So, irrespective of whether she strode to the cliff edge herself or was parked there – I see that Australia’s first female Prime Minister is  poised on the edge of the glass cliff at the moment – and only the Australian electorate can keep her there or send her tumbling over the precipice.

However, on a lighter note,  just as we had Paul the Octopus making (ultimately) successful forecasts during the World Cup last month,  Australia now has psychic crocodile Dirty Harry making election predictions. Of course,  given that crocodiles are a bit more vicious and unpredictable in their behaviour than are our eight legged “friends”,  the selection protocol is a bit more feral:  this time,  Harry has to indicate the electoral winner by lunging for some raw chicken hanging below images of Gillard and Abbott.

Watch the video link here to see who he picks – and may the best crocodile win tomorrow.

On the Big diverse Lunch, 2010

25 Jul

This time last week I was sitting outside on a chair, eating cake,  in the middle of my street – just a normal, west London residential road,  a street of early 20th century houses, a street which is normally lined with parked cars and which serves as a useful cut through to the nearby tube station.

A street where, on regular days, people would doubtless think you’d lost your mind if you so much as sat in your front garden instead of around the back.

But last Sunday was different,  because me and my neighbours were taking part in the second annual Big Lunch – a day in which around one million people all over Britain sat down with their neighbours for a communal meal.  And so,  for just one day,  the road was closed,  the cars were relocated,  bunting and balloons were strung across the road and woven into the trees – and around one hundred adults and children came together in my street for a communal barbecue, followed by homemade cakes and puddings.

My street in London is very ordinary and is like thousands of others all over the UK – a row of terraced houses,  built in the Edwardian years at the turn of the twentieth century in order to house the growing middle class population of white collar workers such as bank clerks and office staff.  Some of the houses are owned,  some are rented;  some are single family units,  others are let out as individual rooms to a transient population of twenty-somethings from a variety of countries.  Most of the houses have now been updated from their original build and have had new kitchens, bathrooms or loft conversions bolted on,  although some do have the ancient 7’ x 11’ galley kitchen and prehistoric bathroom fittings still in situ (we inherited the original loo,  complete with overhead cistern and hanging chain, when we moved in in 2001).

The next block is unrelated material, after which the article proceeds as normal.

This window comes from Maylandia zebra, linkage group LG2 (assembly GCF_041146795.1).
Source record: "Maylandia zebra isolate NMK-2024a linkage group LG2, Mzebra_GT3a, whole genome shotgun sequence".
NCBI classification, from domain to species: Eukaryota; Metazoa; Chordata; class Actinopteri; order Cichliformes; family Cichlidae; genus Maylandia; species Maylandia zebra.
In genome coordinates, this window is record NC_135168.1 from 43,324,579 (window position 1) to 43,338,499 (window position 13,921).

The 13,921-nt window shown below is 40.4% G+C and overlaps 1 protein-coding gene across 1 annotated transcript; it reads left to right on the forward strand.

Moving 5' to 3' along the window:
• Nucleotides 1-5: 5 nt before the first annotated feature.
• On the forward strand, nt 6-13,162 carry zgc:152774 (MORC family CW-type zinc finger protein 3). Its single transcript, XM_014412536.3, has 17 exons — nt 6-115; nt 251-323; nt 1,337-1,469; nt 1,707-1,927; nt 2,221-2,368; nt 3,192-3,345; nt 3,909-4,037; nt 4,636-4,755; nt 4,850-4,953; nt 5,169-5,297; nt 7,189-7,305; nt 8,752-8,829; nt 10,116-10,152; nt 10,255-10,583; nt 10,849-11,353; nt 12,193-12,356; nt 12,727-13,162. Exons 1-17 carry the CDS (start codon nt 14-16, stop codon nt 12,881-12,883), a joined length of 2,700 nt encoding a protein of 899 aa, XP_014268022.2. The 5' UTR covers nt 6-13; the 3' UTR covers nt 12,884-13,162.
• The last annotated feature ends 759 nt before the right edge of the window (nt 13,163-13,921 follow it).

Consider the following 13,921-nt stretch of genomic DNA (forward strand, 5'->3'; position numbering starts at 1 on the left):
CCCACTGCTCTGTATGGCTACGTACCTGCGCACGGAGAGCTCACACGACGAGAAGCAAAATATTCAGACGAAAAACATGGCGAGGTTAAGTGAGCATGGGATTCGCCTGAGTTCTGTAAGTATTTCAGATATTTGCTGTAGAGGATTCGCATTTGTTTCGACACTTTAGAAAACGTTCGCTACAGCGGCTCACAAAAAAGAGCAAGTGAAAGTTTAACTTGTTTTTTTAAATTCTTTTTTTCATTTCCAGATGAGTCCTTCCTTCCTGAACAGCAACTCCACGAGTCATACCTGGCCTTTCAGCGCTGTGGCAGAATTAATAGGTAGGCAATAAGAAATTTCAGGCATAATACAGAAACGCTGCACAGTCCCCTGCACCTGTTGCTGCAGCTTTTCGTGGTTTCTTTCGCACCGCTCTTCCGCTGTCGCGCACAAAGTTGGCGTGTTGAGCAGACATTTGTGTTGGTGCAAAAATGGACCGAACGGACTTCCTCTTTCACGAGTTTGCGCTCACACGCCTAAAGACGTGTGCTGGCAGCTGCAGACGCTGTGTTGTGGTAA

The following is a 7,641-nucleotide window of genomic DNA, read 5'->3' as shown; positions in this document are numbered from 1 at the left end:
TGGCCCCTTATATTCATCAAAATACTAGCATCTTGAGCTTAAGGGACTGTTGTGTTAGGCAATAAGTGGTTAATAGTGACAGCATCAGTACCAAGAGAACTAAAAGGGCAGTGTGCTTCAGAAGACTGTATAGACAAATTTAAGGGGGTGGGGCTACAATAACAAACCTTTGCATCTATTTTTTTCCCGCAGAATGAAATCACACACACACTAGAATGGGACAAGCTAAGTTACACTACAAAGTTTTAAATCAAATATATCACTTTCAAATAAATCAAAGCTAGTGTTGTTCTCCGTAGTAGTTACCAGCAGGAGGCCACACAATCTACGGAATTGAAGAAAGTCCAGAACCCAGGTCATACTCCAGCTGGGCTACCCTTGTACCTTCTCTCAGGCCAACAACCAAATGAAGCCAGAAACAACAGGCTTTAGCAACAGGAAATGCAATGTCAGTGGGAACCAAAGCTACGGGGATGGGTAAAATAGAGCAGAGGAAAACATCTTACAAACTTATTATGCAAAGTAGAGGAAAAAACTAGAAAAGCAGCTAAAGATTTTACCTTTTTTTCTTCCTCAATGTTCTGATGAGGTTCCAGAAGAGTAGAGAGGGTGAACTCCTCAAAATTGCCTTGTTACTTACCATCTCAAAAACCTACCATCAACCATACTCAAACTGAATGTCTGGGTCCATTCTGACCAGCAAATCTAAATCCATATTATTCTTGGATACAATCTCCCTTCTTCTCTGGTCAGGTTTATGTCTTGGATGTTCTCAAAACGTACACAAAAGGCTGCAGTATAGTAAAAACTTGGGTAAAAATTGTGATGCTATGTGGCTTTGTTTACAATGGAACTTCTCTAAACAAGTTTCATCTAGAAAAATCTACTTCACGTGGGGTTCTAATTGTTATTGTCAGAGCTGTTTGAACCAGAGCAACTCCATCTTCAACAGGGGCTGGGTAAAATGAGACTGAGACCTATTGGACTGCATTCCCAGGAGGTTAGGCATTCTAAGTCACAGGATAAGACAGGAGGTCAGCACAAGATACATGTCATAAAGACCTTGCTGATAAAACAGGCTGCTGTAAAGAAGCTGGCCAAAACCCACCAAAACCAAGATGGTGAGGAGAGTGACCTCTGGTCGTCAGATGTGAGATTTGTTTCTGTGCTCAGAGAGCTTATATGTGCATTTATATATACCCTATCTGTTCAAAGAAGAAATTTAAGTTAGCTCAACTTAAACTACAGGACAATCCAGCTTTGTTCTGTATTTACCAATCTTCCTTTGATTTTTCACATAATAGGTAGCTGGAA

Above all though,  we have a huge diversity and richness of talent in the street that I never really appreciated until one of my neighbours heard of the Big Lunch,  then in its early stages, last year and leafleted the street to see if anyone was interested in helping him organise our very own street party.  Before the 2009 Big Lunch,  our street was fairly typical,  in that some of us knew our immediate neighbours (and we are only a road of 27 houses,  so not a huge population) but nobody knew everybody.

I remember when there was a discussion a year ago over what entertainment to put on for the children and someone exclaimed: “What children?  Do we even have any kids living here?”

But we actually have nearly 30,  if we’d only known it at the time.

And diversity?  At this year’s lunch,  we had participants from the following countries: all four corners of the UK,  the USA, Canada, Poland, Bangladesh, Jamaica, India, Germany, Australia, Hong Kong, Malaysia, Russia and the Netherlands.

And this diversity of backgrounds also brings with it an amazing array of jobs;  a quick poll told me that amongst us we have a:

psychotherapist, a BBC producer, a professional sitar player,  an opera singer, an actuary, a CBT therapist, a vicar, an actress (who once had her own story arc in “Sex and the City”!), a motorbike salesman, some freelance musicians who teach drums and play in a band, an HR manager for a museum, a midwife, a man who makes models for film sets such as “Gulliver’s Travels”, assorted sales assistants, a primary school teacher, a management consultant and various people who “do things in IT”.

(And me).

What was great about the Big Lunch was not only the way in which this kind of event truly brings people together in a social sense,  but also the way in which people contributed their skills to the organisation of it all.